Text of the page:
“Small is beautiful, but scale is necessary” – Fazle Hasan Abed

On the evening of 20 December 2019, the world said goodbye to a great leader and a giant of humanity – Sir Fazle Hasan Abed who was the founder of one of the world’s largest non-governmental organizations. – BRAC (originally known as the Bangladesh Rehabilitation Assistance Committee).

Abed was born on 27 April 1936 in the village of Baniachong, located in what is present-day Habiganj District, Sylhet, Bangladesh. He belonged to a Bengali Muslim family of Zamindars, known as the Hasan family, and was one of eight children of Siddiq Hasan and Syeda Sufia Khatun. Abed’s maternal grandfather, Syed Moazzem Uddin Hossain, had served successively as minister for agriculture and education for Bengal during the last years of British rule. His paternal great-uncle was Sir Syed Shamsul Huda, a member of the Imperial Legislative Council.

After passing intermediate from Dhaka College in 1954, Abed left home at the age of 18 to attend the University of Glasgow, where, in an effort to break away from tradition and do something radically different, he studied naval architecture. He realized there was little work in shipbuilding in East Pakistan and a career in Naval Architecture would make returning home difficult. With that in mind, Abed joined the Chartered Institute of Management Accountants in London, completing his professional education in 1962.

Abed returned to East Pakistan (now Bangladesh) to join Shell Oil Company and quickly rose to head its finance division. His time at Shell exposed Abed to the inner workings of a large conglomerate and provided him with insight into corporate management, which would become invaluable to him later in life.

It was during his time at Shell that the devastating cyclone of 1970 hit the south and south-eastern coastal regions of the country, killing 300,000 people. The cyclone had a profound effect on Abed. In the face of such devastation, he said the comforts and perks of a corporate executive’s life ceased to have any attraction for him. Together with friends, Abed created HELP, an organisation that provided relief and rehabilitation to the worst affected on the island of Manpura, which had lost three-quarters of its population in the disaster.

Soon after, Bangladesh’s own struggle for independence from Pakistan began and circumstances forced Abed to leave the country. He found refuge in the United Kingdom, where he set up Action Bangladesh to lobby the governments of Europe for his country’s independence.

When the Bangladesh Liberation War ended in December 1971, Abed sold his flat in London and returned to the newly independent Bangladesh. Hundreds of refugees who had sought shelter in India during the war had started to return home, and their relief and rehabilitation called for urgent efforts. Abed decided to use the funds he had generated from selling his flat to initiate an organisation to deal with the long-term task of improving the living conditions of the rural poor. He selected the remote region of Sulla in northeastern Bangladesh to start his work, and this work led to the non-governmental organisation known as BRAC in 1972.

BRAC grew to become one of the largest development organisations in the world in terms of the scale and diversity of its interventions. The organization now operates in all 64 districts of Bangladesh through development interventions that range from education, healthcare, microfinance, skills, human rights, agriculture and enterprise development. In 2002, BRAC went international by taking its range of development interventions to Afghanistan. Since then, BRAC has expanded to a total of 10 countries across Asia and Africa, successfully adapting its unique integrated development model across varying geographic and socioeconomic contexts. It is now considered to be the largest non-profit in the world – both by employees and people served.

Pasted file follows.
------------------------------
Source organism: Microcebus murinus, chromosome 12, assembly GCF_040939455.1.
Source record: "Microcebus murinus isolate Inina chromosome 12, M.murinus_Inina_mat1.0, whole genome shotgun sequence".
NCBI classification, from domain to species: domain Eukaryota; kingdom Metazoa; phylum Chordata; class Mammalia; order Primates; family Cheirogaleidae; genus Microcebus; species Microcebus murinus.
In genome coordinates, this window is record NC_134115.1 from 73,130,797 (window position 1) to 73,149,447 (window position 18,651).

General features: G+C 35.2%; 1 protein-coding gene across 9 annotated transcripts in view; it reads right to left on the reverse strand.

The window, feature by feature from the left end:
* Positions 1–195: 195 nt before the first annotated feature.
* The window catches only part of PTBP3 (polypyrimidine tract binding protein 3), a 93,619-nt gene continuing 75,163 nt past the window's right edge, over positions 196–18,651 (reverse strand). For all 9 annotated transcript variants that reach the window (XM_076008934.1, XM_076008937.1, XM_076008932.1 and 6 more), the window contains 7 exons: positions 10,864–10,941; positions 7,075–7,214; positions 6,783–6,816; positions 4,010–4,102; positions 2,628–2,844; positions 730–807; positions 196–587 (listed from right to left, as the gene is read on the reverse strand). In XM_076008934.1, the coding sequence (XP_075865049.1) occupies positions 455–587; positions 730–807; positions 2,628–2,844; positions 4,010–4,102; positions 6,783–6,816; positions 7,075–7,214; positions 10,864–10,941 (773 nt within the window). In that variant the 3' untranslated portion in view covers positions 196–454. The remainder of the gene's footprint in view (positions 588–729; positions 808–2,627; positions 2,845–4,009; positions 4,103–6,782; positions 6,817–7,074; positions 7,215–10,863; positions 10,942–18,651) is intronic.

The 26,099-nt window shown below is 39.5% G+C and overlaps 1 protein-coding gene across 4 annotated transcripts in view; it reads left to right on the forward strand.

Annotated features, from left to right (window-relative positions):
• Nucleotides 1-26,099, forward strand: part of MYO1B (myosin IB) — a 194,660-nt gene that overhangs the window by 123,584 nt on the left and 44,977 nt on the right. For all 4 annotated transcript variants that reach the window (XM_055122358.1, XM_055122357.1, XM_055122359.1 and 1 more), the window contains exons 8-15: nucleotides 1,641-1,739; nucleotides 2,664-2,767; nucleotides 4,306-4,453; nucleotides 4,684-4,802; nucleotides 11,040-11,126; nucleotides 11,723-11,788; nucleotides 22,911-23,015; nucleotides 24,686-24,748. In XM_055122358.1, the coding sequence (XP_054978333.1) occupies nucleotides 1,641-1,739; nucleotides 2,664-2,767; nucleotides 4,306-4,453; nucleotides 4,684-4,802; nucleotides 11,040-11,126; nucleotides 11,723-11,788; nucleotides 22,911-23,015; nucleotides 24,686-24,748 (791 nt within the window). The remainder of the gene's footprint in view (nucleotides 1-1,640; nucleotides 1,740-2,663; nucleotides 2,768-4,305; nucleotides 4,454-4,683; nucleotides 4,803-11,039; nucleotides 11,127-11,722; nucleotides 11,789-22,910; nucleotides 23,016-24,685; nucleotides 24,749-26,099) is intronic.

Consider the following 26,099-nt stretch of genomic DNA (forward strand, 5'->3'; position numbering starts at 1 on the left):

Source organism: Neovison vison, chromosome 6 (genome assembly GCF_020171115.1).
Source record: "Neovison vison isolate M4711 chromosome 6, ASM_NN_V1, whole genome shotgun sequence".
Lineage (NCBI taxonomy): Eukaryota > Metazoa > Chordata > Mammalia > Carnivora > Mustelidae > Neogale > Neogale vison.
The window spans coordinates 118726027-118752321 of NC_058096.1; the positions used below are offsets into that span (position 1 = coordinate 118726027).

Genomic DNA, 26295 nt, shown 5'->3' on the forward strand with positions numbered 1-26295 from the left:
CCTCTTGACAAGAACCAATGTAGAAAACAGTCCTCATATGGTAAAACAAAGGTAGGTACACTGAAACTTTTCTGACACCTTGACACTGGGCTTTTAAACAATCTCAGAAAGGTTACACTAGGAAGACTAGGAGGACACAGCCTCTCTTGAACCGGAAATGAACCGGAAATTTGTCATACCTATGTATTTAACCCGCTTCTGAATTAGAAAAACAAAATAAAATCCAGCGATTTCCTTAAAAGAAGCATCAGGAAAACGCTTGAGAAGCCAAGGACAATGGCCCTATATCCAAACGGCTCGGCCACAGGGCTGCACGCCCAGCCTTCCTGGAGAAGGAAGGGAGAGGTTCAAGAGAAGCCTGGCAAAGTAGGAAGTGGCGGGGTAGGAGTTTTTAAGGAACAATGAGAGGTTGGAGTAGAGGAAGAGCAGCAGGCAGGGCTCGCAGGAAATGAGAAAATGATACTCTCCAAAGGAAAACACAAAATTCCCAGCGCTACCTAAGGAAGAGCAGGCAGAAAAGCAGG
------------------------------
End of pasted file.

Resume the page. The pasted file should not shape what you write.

However, BRAC’s earliest work focused on improving the lives of girls and young women – well before the movement to “let girls learn”. BRAC’s rehydration programs taught some 14 million mothers how to make an oral rehydration solution out of salt, sugar and water, important medicine for children with diarrhoea. The result was a reduction in children mortality from 25% to 4%. BRAC’s programs grew into education and the organization supported 34,000 schools. And BRAC was one of the earliest proponents of microfinance, providing four billion dollars in microfinance annually.

As a visionary, Sir Abed founded Brac University as an institution for a new generation of students who think critically and who are empowered by an outstanding educational system. Brac University has been incepted only a little over a decade ago, it already is one of the most reputed educational institutions in Bangladesh. The motto “Inspiring Excellence” has been the driving power of the University with the mission to produce competitive students who can keep up with their peers on an international level.

Abed’s work started a legendary organization – you cannot work in this space without at some point being in awe of the scale and progress that BRAC has made in Bangladesh. One of the earliest quotes I read of Abed’s was:

“Small is beautiful, but scale is necessary”

This rings true and inspires AfriALUMNi.org The African Alumni Alliance, Inc. today, as AfriALUMNi embarks on a journey to forge and foster an Alliance of the largest of Africa’s untapped Network, The Elite families of African Alumni. We are on a mission to create, fund and scale up opportunities that would empower Africans Worldwide.

“May we join hands today to do so in the shadows of Sir Fazle Hasan Abed, and his likes, in their footprints, and in their memory”. –  Co-Founder AfriALUMNi.org

 

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